On the topic of research and innovation, we know that in a remote area such as Abitibi—Baie-James—Nunavik, considerable money is needed to help universities and cegeps. The rector of the Université du Québec en Abitibi-Témiscamingue, in Rouyn-Noranda, has submitted projects involving primarily forestry in the Amos region. For Val-d'Or, the focus was on underground communications and multimedia, and for Rouyn-Noranda, on various other areas.

The important thing is that we need this money to boost research, particularly in a riding where natural resources are so important, whether in mining or forestry. We have trouble getting secondary and tertiary manufacturing going.

Be that as it may, in the coming months and years we will improve prospects for people in our region. The government will work closely with the private sector to offer broadband high speed access to citizens, businesses, educational institutions and all communities, particularly in a region such as ours, which takes in northern Quebec, Nunavik and James Bay.

The government plans to introduce communications. Recently, we have seen Bell Canada double its telecommunication rates in Nunavik. Why? The company told the Inuit and those working in this sector that, now that too many people were using the Internet, it would double their rates in order to lower rates for Internet users.

That is a good one on Bell Canada. It is doing a great deal of harm in Nunavik, and the people do not find it amusing, since they are the ones having to pay.

It is also important for new approaches to be found. I strongly believe that the government, via the minister responsible for the economic development of Quebec or via Industry Canada, is going to put new methods into place to help northern Quebec, James Bay and Nunavik.

What is important in our area is health, quality health care in particular. We know that we need to work hard in conjunction with the governments, the government of Quebec in particular, to find physicians. We also need to improve the situation of hospitals and to add to the numbers of nurses in a region as large as ours.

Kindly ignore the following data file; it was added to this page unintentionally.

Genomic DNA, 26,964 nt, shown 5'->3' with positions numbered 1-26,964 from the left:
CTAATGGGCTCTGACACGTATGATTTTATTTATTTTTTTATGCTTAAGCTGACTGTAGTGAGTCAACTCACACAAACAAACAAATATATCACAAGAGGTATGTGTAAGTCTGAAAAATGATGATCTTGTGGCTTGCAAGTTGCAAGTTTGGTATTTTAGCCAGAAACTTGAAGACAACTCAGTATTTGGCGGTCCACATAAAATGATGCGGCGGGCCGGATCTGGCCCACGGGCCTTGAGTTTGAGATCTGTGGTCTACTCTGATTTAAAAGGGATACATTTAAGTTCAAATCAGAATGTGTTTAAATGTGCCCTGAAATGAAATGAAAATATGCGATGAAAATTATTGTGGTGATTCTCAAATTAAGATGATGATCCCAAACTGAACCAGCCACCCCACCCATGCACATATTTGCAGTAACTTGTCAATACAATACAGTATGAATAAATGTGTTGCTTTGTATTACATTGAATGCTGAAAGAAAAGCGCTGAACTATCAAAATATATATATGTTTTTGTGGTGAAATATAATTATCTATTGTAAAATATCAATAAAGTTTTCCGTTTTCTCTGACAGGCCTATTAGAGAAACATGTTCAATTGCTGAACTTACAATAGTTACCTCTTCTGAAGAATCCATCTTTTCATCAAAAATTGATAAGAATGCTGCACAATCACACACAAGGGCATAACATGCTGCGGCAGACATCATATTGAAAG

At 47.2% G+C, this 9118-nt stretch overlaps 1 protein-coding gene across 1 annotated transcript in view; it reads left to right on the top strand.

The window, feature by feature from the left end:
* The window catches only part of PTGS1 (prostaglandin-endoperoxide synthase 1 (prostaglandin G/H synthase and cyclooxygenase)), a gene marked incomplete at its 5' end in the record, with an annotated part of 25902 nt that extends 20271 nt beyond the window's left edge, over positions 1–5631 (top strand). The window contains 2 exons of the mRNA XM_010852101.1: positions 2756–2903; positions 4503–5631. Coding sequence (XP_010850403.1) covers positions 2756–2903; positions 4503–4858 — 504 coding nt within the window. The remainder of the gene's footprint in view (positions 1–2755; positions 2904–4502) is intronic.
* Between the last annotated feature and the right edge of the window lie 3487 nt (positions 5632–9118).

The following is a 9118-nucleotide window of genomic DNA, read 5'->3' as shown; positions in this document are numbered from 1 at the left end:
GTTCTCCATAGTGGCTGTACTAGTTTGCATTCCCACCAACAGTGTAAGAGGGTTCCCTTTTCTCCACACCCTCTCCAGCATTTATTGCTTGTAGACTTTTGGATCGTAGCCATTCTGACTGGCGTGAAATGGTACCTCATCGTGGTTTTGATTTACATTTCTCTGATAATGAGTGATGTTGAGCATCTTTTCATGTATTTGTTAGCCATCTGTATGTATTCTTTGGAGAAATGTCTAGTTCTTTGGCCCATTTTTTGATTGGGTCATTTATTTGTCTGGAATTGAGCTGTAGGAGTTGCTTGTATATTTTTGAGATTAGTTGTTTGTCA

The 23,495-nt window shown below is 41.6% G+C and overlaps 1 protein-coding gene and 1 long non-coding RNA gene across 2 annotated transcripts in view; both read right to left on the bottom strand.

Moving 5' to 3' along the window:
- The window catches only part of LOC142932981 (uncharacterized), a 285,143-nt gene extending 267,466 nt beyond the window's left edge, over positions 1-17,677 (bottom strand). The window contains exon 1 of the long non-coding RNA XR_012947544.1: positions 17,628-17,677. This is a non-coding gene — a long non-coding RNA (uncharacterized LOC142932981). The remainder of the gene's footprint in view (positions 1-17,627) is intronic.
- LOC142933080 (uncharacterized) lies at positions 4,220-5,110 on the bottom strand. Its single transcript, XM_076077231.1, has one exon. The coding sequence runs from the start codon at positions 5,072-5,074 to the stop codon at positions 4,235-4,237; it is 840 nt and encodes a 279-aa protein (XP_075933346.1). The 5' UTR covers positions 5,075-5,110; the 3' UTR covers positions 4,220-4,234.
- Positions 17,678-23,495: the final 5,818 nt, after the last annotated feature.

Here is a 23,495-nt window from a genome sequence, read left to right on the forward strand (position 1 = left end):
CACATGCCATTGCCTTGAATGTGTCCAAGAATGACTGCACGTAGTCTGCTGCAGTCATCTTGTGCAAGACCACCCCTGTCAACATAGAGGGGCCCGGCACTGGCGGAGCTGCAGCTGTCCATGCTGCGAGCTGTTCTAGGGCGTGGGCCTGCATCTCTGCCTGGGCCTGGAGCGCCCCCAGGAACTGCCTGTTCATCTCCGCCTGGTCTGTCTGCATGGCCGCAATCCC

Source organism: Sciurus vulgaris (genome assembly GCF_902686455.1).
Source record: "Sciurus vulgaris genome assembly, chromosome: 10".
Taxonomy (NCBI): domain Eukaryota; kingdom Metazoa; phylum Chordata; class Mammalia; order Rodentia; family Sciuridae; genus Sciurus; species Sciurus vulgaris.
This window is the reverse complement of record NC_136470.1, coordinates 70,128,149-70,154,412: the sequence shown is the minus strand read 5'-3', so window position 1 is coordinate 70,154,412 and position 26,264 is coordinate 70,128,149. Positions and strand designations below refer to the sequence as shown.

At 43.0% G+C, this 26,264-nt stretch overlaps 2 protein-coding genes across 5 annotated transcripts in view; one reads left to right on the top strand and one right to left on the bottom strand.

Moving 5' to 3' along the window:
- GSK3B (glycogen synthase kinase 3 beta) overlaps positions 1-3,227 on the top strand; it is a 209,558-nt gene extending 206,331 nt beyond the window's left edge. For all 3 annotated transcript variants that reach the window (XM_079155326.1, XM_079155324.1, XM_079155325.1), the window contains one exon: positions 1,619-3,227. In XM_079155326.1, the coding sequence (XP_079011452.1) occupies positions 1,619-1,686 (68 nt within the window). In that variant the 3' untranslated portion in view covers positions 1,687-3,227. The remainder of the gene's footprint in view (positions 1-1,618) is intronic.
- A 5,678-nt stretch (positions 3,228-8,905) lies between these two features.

We must speak of Nunavik, because it must be kept in mind that the Inuit pay taxes just like southerners do. Recently I spoke with the President of Makivik corporation, Mr. Pita Aatami. He said that new ways must be found to help the hospitals administered by Kativik corporation, by the Nunavik health board, and improvements must be made in order to attract nurses.

What is important is to work very hard in this House in order to be accountable to the taxpayers, to the people in that great riding, to Quebec and to Canada. We must plan in order to reduce taxes, move toward a new economy and strengthen our communities.

Speech From The Throne
Government Orders

10:45 a.m.

Progressive Conservative

Norman E. Doyle St. John's East, NL

Mr. Speaker, the hon. member is interested in the country's current equalization formula because he is from Quebec and Quebec is a recipient of equalization payments. The current equalization formula keeps a province from drowning but falls far short in that it never gives a province the wherewithal to swim on its own.

As a member from Quebec, a province that receives equalization payments, how would he feel about a change in the current equalization formula to recognize that some provinces need a leg up to develop their natural resources?

Speech From The Throne
Government Orders

10:45 a.m.

Liberal

Guy St-Julien Abitibi—Baie-James—Nunavik, QC

Mr. Speaker, this is an excellent question. In Quebec, we have equalization payments and tax points. Also, we must file two tax returns, a provincial one and a federal one. Transfers will always be an issue. Let us not forget that under the equalization program there are rich provinces and poor provinces.

For a number of years, even Quebec had a deficit in the employment insurance sector of some three of four billion dollars. Who helped us? It was the other provinces. There is always room for improvement of the equalization program, but always in co-operation with the current government of Quebec.

We know the Quebec Liberal Party, through the Hon. Jean Charest, made proposals regarding equalization and the handing over of tax points to the province. We are waiting to see what will come out of these proposals.